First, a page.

Finally, read this slightly more advanced chapter. Pay special attention to the sections at the end on game theory and the “Policy Response to Oligopoly” section that covers the Herfindahl index:
Beveridge, T. M. (2013). Chapter 8: Between perfect competition and monopoly. A Primer on Microeconomics. [New York, N.Y.] [222 East 46th Street, New York, NY 10017]: Business Expert Press.
One of the hottest topics in the business press are rumors of major corporations merging together. Just as the entertainment press likes to report on rumors of celebrities who are dating, the business press likes to speculate about “corporate match-making”. For example, Whole Foods was subject to rumors about several potential suitors including supermarket giants such as Kroger, Albertson’s, and Walmart. But the world was somewhat surprised when a merger deal with Amazon was announced, as this seems like a bit of an “odd couple”.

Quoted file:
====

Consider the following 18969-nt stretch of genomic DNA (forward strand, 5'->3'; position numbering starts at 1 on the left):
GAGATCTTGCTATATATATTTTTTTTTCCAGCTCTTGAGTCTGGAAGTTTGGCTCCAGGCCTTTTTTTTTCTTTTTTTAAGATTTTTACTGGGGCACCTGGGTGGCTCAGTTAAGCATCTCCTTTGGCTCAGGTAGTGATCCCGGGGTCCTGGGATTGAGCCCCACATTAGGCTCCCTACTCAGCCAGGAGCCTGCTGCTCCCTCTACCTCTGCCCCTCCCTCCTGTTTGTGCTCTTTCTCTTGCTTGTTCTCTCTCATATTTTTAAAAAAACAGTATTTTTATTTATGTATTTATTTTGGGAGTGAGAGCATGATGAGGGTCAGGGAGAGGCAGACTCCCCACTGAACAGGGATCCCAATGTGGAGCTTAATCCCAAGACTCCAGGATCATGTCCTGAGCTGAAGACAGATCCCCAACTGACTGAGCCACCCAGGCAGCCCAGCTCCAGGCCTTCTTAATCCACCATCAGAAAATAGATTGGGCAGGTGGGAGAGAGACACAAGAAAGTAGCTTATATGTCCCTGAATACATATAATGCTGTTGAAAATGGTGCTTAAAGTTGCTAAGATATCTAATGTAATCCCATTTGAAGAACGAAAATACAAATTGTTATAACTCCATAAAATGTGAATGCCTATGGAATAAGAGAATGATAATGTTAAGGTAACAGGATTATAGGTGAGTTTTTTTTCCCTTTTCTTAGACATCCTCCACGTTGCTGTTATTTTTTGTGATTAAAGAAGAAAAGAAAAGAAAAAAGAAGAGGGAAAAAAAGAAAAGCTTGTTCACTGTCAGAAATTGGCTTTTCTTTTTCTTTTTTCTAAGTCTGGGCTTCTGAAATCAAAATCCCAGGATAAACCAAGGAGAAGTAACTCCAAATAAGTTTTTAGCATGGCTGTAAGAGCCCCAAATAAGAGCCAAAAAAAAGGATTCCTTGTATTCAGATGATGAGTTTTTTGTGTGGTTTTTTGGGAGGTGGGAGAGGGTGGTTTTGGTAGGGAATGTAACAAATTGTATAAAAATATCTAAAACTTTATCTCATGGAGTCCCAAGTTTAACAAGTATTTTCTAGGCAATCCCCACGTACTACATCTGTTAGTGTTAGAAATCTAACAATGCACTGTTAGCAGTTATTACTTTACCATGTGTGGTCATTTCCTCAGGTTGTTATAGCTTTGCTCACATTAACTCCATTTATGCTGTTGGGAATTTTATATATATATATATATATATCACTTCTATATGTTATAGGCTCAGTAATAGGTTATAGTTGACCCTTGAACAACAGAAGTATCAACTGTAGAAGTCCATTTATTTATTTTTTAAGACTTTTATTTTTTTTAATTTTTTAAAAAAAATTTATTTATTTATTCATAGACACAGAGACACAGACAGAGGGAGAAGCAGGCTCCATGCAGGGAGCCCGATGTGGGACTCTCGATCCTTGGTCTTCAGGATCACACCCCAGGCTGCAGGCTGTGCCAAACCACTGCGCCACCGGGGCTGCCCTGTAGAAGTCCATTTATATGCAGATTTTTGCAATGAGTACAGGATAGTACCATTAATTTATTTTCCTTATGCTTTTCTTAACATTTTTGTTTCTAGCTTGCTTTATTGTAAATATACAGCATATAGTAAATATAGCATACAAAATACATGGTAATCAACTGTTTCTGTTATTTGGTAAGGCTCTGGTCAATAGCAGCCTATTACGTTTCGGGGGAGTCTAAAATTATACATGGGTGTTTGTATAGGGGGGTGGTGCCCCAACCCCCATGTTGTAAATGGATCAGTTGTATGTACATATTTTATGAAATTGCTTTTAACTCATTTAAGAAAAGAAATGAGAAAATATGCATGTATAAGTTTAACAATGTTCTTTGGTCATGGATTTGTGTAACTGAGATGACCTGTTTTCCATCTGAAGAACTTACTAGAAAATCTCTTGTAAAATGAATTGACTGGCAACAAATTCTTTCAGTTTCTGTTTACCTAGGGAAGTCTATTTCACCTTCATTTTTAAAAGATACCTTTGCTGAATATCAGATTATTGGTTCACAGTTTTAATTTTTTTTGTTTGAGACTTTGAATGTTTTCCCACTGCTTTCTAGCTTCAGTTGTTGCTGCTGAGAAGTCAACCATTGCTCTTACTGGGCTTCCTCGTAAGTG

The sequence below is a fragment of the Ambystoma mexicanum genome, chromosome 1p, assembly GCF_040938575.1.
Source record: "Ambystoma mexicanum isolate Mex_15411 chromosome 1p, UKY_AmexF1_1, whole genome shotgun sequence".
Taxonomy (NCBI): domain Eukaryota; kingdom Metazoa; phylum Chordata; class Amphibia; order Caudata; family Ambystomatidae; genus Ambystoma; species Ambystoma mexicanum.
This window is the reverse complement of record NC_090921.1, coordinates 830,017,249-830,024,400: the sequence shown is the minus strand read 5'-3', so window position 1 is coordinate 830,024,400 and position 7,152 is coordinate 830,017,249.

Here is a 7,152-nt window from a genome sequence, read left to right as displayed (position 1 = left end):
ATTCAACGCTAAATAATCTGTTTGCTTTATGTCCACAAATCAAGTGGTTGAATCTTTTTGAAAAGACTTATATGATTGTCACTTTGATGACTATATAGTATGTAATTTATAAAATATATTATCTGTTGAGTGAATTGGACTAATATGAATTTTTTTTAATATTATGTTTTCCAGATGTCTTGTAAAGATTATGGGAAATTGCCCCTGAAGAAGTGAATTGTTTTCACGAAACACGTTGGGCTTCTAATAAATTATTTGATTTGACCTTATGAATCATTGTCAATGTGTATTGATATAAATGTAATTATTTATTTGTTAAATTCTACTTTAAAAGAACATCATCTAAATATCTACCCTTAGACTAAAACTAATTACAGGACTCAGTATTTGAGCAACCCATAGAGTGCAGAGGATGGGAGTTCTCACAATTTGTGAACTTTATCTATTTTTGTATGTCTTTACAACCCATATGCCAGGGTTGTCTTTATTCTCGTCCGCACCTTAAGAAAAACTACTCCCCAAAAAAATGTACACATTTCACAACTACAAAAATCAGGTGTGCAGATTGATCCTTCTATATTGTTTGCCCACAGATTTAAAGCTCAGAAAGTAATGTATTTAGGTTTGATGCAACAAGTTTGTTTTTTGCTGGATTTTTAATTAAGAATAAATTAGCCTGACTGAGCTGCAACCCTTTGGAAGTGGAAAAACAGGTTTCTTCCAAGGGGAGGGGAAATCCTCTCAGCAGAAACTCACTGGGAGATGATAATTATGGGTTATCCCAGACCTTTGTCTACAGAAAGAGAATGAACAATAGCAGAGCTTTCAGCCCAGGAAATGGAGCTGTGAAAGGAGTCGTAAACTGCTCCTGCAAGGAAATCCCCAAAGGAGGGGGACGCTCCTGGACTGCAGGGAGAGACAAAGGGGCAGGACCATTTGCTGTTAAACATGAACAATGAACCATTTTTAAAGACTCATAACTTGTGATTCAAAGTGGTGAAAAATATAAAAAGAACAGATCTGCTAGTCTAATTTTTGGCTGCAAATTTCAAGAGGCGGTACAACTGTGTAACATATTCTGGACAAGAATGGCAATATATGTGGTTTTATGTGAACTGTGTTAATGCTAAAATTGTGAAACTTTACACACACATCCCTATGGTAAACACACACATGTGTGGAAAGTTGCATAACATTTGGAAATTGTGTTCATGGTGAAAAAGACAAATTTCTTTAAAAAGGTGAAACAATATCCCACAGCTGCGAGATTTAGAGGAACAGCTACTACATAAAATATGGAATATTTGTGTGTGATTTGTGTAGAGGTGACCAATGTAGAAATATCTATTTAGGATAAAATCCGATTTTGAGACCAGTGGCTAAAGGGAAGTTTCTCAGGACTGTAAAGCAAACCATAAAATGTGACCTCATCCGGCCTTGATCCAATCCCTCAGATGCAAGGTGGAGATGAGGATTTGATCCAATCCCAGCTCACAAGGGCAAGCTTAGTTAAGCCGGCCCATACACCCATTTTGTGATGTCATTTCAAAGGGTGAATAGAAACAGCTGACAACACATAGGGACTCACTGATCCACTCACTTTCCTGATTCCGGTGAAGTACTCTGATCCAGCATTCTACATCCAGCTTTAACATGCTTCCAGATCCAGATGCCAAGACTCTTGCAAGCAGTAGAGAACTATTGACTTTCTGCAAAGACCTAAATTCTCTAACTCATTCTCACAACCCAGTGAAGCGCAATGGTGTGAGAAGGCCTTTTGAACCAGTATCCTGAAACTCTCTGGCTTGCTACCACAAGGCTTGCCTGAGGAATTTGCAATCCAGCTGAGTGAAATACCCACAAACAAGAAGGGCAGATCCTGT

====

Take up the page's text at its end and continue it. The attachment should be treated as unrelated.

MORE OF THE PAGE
Go to Google news or other news search engines and see what the latest merger rumors are. Pick one of the merger rumors that seems the most unusual to you – one that makes you wonder why these two companies think they are a good match for each other. Share the link to the article with your classmates, and discuss the following issues:
1. Is this merger horizontal? Vertical? Conglomerate (unrelated diversification)?
2. Why do you think these companies would or would not make a good match?
3. Do you think this merger will actually go through? Or won’t get beyond the gossip stage?